"Please come down," Becky begged. "We can call that wild bird rehabilitation guy and let him handle this. I know I've got his number."
"I couldn't find it. Looked all over a'fore I climbed up here. Nice view, though. You can see all the way to the church. How's Brother Fred doing?"
"He's fine, Effie. He sends his regards. But he needs me back at work and I can't go until you're safe."
"I'm safer up here than lots of the places I've been in my life." She gave a throaty chuckle. "Just can't get the rain cap off the chimney so's I can see the nest good. I can hear this little guy's family, though. They've gotta be right close to the edge here."
"Then they'll still be there later," Becky reasoned. "Why don't you bring the baby over here and show me?"
"Well.. " Effie started to stand.
"That's right. Upsy-daisy. I'm right here for you." Becky had no clue how she was going to get her aunt turned around and backed safely down the ladder, but at least they were making progress.
Effie reached the edge of the overhang and stopped with the toes of her worn sneakers practically touching Becky's nose. She scowled at the yard below. "I see the busybodies are all gathered. What're they starin' at, anyway? Lots of people climb ladders. Happens all the time."
"Not to me, it doesn't," Becky said with a huff of self-disgust. "Would you please come down, Aunt Effie, before I faint dead away?"
"Land sakes, I forgot about your problem with heights. Don't you fret. You just go wait with my cheering section. I'll be down directly."
"I'm not leaving you up here all alone."
"I ain't alone. I got a new pet. Remember?"
"The baby bird doesn't count. He couldn't even take care of himself."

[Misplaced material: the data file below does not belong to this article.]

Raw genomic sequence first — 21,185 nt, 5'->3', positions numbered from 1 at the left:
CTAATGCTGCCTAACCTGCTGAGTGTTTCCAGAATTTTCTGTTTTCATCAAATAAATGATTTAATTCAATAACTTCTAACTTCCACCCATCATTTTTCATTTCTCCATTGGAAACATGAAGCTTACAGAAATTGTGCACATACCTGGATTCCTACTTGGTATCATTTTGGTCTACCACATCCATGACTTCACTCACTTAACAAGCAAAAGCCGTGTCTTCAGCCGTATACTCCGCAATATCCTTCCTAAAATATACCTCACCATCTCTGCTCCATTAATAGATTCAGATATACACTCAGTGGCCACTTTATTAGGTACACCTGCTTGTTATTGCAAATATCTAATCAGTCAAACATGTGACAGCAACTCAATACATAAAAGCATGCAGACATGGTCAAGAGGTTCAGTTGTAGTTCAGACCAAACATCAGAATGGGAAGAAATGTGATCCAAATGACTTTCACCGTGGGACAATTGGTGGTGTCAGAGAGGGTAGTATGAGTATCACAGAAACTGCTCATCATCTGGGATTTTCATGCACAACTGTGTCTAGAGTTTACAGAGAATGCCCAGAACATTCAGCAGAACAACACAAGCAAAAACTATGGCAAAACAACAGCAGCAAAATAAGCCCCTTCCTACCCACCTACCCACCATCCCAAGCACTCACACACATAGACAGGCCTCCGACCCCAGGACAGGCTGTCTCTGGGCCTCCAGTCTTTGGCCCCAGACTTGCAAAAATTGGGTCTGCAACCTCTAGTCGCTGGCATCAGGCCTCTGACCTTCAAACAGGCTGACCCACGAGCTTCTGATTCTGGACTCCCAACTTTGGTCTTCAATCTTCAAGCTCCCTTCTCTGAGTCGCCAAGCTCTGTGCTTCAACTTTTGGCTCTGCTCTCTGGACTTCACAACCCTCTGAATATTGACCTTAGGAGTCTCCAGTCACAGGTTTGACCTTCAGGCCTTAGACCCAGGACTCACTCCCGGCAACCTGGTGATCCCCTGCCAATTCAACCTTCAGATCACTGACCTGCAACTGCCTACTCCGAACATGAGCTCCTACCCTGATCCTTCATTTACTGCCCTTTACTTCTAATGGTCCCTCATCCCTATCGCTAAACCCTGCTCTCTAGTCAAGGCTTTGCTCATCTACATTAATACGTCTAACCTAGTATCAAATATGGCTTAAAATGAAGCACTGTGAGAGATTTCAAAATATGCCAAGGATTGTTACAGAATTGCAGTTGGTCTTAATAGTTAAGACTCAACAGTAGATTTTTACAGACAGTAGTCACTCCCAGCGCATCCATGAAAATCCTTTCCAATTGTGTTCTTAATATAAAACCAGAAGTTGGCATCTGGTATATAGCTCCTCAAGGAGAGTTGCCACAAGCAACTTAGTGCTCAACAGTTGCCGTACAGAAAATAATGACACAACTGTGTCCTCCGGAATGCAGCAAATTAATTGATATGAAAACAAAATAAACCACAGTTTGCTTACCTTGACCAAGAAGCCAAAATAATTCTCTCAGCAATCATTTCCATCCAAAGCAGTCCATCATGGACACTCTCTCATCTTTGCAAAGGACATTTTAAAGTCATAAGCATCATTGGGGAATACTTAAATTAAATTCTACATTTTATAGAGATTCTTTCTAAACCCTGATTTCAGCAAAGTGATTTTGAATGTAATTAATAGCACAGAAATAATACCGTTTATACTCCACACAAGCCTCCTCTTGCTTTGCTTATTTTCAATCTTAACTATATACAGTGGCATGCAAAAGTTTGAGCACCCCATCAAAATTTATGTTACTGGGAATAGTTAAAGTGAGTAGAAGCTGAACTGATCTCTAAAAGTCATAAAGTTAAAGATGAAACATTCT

"Oh, all right. We'll do it your way. But only 'cause I love you."
"I love you, too. That's why I'm up here."
Becky had taken a step down, making room for Effie's descent, when the old woman pointed. "Who's that?"
"Over there. In our driveway. Gettin' out of that fancy red car. He ain't from Serenity."
A leafy maple blocked Becky's view. "I don't have a clue. I can't see the drive from here. What difference does it make? Come on."
Instead of complying, Effie screeched, "No!" and scrambled up the roof all the way to the crest.
Becky was dumbfounded. She'd seen her aunt get upset over minor things before but she'd never seen such full-blown panic.
Forgetting her own fear, Becky was back up the ladder and had crawled out onto the roof before she had time to be scared. Staying on her knees, she followed the old woman all the way to the highest point and straddled the peak for balance.
Terror and confusion filled Effie's eyes. "Duck down behind the chimney. We don't want him to see us."
"Why not?" Becky's breathlessness was more from being up so high than from exertion.
"Don't know who he might be."
"What difference does it make? The yard is full of our friends. They'll look after us. You know that."
"Still, we'd best hide awhile."
"To be sure they ain't found us," the old woman said. She lowered her voice to rasp, "Don't you trust nobody, you hear? Nobody."
Becky sighed. It was happening again. Poor Effie had been troubled with hallucinations for months. The episodes were not only becoming more frequent, but her illusions were apparently gaining strength. This was the most vivid, specific one Becky had witnessed.
"I think we'd be safer if we were both on the ground," she reasoned. "Then we could jump in my car and drive away if we wanted to."
"Wouldn't do no good. They're everywhere. I saw one of 'em in the bathroom again this mornin'. She was old and gray. Real mean lookin'. She made fun of me, too. Did everything I did."
Becky had heard that complaint before. Effie sometimes didn't recognize her own reflection. Becky hated to give up the last mirror in the house, but brushing her hair and putting on lipstick in the car on her way to work was a small price to pay for a loved one's peace of mind. As soon as she got the chance, she'd remove the door from the medicine cabinet and hide it away.
"I'll see she doesn't bother you again."